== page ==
Air pollution is not just bad for health also makes people unhappy, a new study has shown.
Researchers at MIT and the University of Beijing discovered a direct link between the number of particulates in the air and happiness.
Research has previously shown that air pollution is damaging to health, cognitive performance, labour productivity, and educational outcomes.
But air pollution also has a broader impact on people’s social lives and behaviour, according to Siqi Zheng, the Samuel Tak Lee Associate Professor in MIT’s Department of Urban Studies
“Pollution also has an emotional cost,” said Dr Zheng. “People are unhappy, and that means they may make irrational decisions.”
Researchers used pollution data from 144 Chinese cities and monitored general happiness of urban dwellers by looking at the mood using 210 million messages from China’s largest microblogging platform, Sina Weibo.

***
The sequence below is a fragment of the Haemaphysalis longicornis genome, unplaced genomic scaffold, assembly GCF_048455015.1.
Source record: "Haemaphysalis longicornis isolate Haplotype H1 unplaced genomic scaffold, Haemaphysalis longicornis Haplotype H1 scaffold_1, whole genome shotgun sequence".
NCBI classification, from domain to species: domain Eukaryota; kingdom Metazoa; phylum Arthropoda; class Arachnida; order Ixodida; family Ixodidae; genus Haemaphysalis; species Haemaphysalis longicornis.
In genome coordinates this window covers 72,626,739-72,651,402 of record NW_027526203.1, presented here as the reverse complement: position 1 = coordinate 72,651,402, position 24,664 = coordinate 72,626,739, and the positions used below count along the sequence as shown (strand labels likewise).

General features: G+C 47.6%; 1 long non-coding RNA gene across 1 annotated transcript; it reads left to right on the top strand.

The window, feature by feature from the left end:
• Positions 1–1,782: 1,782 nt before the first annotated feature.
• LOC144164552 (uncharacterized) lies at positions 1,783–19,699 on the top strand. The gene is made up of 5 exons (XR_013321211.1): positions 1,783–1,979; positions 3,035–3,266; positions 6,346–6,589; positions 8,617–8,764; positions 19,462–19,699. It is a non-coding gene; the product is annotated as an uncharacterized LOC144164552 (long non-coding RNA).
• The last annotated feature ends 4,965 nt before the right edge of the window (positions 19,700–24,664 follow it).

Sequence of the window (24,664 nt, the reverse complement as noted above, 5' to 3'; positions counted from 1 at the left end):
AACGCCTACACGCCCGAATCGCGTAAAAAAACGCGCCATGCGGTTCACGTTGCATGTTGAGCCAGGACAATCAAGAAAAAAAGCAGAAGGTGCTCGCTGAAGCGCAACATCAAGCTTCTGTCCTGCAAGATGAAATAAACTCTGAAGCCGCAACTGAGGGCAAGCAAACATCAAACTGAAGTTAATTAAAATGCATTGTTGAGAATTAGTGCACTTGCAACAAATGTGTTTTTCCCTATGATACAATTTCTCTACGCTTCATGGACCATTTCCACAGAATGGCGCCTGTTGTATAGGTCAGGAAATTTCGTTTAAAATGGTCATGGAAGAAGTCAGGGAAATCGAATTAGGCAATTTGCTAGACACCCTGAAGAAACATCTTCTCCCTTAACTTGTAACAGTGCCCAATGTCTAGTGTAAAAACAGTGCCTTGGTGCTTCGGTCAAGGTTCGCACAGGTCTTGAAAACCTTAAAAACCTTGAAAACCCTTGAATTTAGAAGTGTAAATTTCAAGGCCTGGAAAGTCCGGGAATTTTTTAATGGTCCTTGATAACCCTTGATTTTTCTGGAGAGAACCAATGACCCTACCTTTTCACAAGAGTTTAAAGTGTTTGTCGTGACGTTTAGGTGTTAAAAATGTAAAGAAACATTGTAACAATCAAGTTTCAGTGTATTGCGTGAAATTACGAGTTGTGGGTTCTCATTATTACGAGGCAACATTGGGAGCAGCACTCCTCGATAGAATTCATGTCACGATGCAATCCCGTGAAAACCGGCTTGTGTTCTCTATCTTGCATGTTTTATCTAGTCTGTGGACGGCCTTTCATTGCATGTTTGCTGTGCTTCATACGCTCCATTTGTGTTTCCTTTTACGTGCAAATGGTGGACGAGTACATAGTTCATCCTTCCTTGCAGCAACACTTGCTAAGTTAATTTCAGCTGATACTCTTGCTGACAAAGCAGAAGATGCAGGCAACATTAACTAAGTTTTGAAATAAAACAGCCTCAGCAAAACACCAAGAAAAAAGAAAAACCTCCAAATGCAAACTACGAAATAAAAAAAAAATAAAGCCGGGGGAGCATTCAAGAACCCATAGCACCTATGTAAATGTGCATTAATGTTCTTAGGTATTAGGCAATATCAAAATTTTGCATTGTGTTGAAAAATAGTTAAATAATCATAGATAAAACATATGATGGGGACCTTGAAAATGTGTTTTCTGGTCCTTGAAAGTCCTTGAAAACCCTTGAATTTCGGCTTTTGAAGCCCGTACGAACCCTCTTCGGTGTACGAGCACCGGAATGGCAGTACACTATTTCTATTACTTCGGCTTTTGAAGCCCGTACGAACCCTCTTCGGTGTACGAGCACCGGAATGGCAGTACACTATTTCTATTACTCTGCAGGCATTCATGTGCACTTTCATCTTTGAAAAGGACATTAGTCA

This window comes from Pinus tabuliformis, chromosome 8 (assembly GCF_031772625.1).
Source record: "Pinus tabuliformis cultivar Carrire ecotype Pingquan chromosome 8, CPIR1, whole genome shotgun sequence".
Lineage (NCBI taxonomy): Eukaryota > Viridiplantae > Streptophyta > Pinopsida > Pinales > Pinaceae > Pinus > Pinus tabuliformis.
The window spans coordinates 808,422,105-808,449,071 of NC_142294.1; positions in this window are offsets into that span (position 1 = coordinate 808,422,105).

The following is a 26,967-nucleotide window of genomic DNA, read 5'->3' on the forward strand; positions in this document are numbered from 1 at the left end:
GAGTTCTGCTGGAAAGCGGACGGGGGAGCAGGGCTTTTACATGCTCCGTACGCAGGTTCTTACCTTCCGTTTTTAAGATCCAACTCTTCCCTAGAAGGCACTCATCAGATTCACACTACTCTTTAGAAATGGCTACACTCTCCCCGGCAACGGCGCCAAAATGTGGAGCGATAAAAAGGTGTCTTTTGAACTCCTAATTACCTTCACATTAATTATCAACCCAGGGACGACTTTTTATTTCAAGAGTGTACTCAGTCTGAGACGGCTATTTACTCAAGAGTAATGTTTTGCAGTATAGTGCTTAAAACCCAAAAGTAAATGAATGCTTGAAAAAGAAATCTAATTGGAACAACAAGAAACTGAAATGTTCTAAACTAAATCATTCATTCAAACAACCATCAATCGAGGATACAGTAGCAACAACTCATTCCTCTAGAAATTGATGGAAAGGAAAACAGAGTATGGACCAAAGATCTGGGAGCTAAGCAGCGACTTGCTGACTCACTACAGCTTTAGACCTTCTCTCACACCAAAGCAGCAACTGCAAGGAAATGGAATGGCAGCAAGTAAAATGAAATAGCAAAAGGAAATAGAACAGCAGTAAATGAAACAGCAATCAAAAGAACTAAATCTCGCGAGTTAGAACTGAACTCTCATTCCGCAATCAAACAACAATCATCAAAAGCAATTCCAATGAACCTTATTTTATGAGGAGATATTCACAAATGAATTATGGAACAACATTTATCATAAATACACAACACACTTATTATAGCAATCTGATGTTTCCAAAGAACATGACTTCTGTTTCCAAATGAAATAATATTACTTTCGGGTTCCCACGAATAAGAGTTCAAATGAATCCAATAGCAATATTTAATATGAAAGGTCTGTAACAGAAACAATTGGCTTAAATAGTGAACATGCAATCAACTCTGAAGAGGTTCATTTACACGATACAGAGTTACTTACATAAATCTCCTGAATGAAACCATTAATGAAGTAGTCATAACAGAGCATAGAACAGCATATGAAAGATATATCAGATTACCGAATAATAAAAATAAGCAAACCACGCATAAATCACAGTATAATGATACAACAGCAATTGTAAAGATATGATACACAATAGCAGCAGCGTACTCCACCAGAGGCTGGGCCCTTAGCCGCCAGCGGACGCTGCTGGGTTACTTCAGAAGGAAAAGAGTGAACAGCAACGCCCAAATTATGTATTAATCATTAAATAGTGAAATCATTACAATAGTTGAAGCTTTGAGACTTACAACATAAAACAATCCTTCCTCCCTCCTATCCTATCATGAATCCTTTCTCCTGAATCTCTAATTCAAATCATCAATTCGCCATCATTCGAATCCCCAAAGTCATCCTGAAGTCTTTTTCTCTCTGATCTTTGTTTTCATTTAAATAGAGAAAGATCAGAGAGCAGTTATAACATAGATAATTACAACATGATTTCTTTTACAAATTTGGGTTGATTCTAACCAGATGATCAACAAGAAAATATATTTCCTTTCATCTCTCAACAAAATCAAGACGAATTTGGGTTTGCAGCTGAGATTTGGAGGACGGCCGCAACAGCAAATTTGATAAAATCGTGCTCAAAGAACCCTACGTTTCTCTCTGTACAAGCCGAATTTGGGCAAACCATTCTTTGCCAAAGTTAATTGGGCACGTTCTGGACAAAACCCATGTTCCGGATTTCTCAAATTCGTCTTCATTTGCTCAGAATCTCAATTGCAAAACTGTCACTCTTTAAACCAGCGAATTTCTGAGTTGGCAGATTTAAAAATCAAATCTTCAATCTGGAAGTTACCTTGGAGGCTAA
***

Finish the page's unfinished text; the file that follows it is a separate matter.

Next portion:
They found a significantly negative correlation between pollution and happiness levels, with every increase in pollution above a healthy level bringing happiness down by 0.04 points out of 100.
On Monday some parts of London recorded Air Quality Index (AQI) levels of 151, more than 100 points above healthy limits.
It suggests that people were four points unhappier than they would have been without polluted levels. For China, pollution can rise into the 700s, which could be having a major impact on happiness.
Women were also found to be more sensitive to higher pollution levels than men, as were those on higher incomes.
The research was published in the journal Nature Human Behaviour.